As a player on teams with prolific scorers like Shaquille O'Neal and Michael Jordan, Harper didn't get the chance to take a lot of shots.
"I could score but it wasn't my role. My role was to pass the ball to the good players. You learn that it's all about playing team basketball. I didn't score points, but I helped the team win.''
"I played with the best player of all time. He's going to shoot more than me. I know I have to get the ball to him.''
Harper remembered his first meeting with Jackson.
Phil asked me, "how am I going to help this team" and I said "my job is to be a defensive player." and he said "you're going to play a lot then," Harper said.
"I knew what he wanted me to do, and I did it."
Here is the entire article:
For the Colts, character is a quality that can be measured just like height, weight, and speed. In fact, we put more emphasis on this area than we do in physical tools. Coaching ability or talent cannot make up for a lack of character. In the draft, there are only a few things that will knock a player out of consideration for our team, and this issue of character is one of them. We have a category on our evaluation form that is labeled "DNDC" - Do Not Draft Because of Character.What you do is not as important as how yo do it.
People who bend the rules to get ahead usually get caught in the long run. But even if they don't get caught, they will always know how they made it to the top. And at some deep-down level, they'll know that they're frauds and that maybe they didn't have what it took to accomplish such achievements on a level playing field.
My closes friends are people of high character -- and I don't hang around with people I can't trust.
Character begins with the little things in life. I must show that I can be trusted with each and every thing, no matter how trivial it may seem.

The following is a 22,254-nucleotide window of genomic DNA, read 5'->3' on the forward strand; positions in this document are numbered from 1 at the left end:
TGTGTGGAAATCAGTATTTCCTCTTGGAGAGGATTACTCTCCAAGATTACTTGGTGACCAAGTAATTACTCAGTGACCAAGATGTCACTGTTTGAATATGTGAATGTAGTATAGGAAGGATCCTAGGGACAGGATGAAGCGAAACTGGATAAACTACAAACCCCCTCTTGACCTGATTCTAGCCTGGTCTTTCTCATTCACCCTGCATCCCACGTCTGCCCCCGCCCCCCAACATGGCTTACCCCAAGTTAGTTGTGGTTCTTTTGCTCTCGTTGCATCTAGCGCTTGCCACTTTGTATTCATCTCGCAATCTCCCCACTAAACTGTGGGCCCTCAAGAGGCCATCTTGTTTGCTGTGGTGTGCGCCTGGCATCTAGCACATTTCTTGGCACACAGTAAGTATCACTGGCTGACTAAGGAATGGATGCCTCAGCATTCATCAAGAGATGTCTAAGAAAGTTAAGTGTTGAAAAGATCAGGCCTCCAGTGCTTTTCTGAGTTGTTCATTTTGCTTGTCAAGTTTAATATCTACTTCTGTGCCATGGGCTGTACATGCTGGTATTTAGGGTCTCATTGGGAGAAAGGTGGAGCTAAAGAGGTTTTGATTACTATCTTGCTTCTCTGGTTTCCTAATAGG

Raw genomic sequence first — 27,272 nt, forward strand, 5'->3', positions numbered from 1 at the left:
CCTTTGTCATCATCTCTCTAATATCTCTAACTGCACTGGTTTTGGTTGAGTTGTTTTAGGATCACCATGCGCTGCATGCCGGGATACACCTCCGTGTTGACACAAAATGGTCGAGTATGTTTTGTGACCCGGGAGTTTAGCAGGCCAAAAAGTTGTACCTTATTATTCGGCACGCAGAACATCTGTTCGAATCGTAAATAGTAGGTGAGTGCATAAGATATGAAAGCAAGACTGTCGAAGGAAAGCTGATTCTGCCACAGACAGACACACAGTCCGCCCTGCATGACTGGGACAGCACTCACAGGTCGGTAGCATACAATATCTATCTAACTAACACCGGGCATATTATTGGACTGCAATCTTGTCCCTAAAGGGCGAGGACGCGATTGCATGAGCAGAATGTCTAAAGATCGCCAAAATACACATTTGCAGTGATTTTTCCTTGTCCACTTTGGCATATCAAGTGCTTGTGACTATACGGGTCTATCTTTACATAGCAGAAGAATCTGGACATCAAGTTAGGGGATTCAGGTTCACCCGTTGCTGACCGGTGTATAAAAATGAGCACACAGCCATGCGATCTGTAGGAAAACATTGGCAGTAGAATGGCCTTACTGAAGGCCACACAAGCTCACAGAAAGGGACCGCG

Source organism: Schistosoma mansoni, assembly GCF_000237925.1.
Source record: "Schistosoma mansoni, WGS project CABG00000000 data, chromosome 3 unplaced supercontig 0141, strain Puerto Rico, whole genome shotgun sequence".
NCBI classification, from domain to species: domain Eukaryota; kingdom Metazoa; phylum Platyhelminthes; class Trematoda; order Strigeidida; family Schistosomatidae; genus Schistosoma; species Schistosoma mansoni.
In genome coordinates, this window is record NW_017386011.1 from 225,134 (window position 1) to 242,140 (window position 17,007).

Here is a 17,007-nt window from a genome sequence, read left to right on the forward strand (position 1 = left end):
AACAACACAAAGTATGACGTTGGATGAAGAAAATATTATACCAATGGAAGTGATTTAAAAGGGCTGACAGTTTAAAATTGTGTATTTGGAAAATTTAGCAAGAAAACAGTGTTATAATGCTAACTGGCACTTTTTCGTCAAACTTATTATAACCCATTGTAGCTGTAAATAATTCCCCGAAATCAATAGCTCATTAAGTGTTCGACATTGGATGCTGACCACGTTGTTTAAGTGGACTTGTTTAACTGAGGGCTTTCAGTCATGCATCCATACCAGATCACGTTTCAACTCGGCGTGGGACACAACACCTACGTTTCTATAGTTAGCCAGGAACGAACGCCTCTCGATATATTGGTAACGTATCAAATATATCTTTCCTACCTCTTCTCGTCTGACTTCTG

"Character may be manifested in the great moments, but it is made in the small ones," wrote Phillips Brooks, an American clergyman in the 1800's.
Character is tested, revealed, and further developed by decisions we make in the most challenging times.
Outwardly, character reflects an inner life committed to honor and uncompromising integrity.
Albert Camus once said, "Integrity has no need of rules."
Thursday, May 21, 2009
Principle 1- Go All the Way: When you decide that quitting is not an option, you will soon be in the top 10 percent of your field. Odds are, ninety percent of your competition will simply give up!
Principle 2- Create a “Dream Team”: Ninety percent of success is determined by whom you associate with. So create a Dream Team of people around you who will encourage you through the toughest times.
Principle 3- Give Yourself a Pep Talk: It’s easy to get down when things aren’t going your way. After a bad luge run, sometimes I walk up and down the track for 20 minutes, saying: “I can do it! I will make it, because there’s always a way!” When you get down, pick yourself up and give yourself a pep talk.
Principle 4- Learn from Your Mistakes: High achievers believe that they will either do well at each task they tackle or they will learn something to help them win in future. As funny as it sounds, most successful people “fail their way upwards.” I was no different, crashing all the way to the top!
Principle 5-Recover Quickly: When winners make mistakes, they don’t waste time whining. They do whatever it takes to recover quickly, so they don’t lose their momentum. When a boxer gets knocked down, he has only 10 seconds to get back up. If he gets up in eleven seconds, he loses the fight. SO the next time you get knocked down, decide to act like a winner. Get up, take immediate action and make your dream a reality!
The real difference between a dream and wishful thing is what yo do day to day. John Ruskin, an English author, art critic, and social commentator, said, "What we think, or what we know, or what we believe is, in the end, of little consequence. The only consequence is what we do." To reach your dream, you must...
1. Do something.
The process starts by doing something-- doing anything if you are a naturally sedentary person or someone who is discouraged. Declaration of Independence signer John Hancock asserted, "All worthwhile people have good thoughts, good ideas and good intentions, but precious few of them every translate those into action.
2.Do something today that relates to your dream.
Runner, author, and cardiologist George Sheehan observed, "There are those of us who are always about to live. We are waiting until things change, until there is more time, until we are less tired, until we get a promotion, until we settle down -- until, until, until. It always seems as if there is some major event that must occur in our lives before we begin living." If you want to achieve your dreams, you cannot allow yourself to be one those people.
Tuesday, May 19, 2009
Monday, May 18, 2009
Sunday, May 17, 2009